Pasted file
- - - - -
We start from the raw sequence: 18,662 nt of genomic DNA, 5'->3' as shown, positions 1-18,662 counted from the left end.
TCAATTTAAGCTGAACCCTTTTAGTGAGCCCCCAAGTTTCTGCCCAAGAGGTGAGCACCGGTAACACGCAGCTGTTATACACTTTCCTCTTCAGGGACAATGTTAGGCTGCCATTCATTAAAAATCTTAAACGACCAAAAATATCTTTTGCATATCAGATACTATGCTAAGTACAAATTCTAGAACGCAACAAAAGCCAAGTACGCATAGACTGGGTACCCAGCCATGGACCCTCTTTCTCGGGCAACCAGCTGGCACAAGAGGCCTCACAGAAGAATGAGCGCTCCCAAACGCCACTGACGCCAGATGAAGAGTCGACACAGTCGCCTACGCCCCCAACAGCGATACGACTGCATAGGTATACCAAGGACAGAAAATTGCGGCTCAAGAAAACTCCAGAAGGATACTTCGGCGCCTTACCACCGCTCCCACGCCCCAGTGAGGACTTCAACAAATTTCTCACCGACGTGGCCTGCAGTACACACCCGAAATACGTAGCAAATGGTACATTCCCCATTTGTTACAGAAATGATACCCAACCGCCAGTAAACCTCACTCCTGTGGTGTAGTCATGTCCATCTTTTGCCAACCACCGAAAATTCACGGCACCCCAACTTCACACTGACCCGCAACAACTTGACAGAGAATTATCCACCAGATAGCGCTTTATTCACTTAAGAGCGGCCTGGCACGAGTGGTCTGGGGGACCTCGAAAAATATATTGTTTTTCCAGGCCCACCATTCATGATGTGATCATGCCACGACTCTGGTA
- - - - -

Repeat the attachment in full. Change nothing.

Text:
We start from the raw sequence: 18,662 nt of genomic DNA, 5'->3' as shown, positions 1-18,662 counted from the left end.
TCAATTTAAGCTGAACCCTTTTAGTGAGCCCCCAAGTTTCTGCCCAAGAGGTGAGCACCGGTAACACGCAGCTGTTATACACTTTCCTCTTCAGGGACAATGTTAGGCTGCCATTCATTAAAAATCTTAAACGACCAAAAATATCTTTTGCATATCAGATACTATGCTAAGTACAAATTCTAGAACGCAACAAAAGCCAAGTACGCATAGACTGGGTACCCAGCCATGGACCCTCTTTCTCGGGCAACCAGCTGGCACAAGAGGCCTCACAGAAGAATGAGCGCTCCCAAACGCCACTGACGCCAGATGAAGAGTCGACACAGTCGCCTACGCCCCCAACAGCGATACGACTGCATAGGTATACCAAGGACAGAAAATTGCGGCTCAAGAAAACTCCAGAAGGATACTTCGGCGCCTTACCACCGCTCCCACGCCCCAGTGAGGACTTCAACAAATTTCTCACCGACGTGGCCTGCAGTACACACCCGAAATACGTAGCAAATGGTACATTCCCCATTTGTTACAGAAATGATACCCAACCGCCAGTAAACCTCACTCCTGTGGTGTAGTCATGTCCATCTTTTGCCAACCACCGAAAATTCACGGCACCCCAACTTCACACTGACCCGCAACAACTTGACAGAGAATTATCCACCAGATAGCGCTTTATTCACTTAAGAGCGGCCTGGCACGAGTGGTCTGGGGGACCTCGAAAAATATATTGTTTTTCCAGGCCCACCATTCATGATGTGATCATGCCACGACTCTGGTA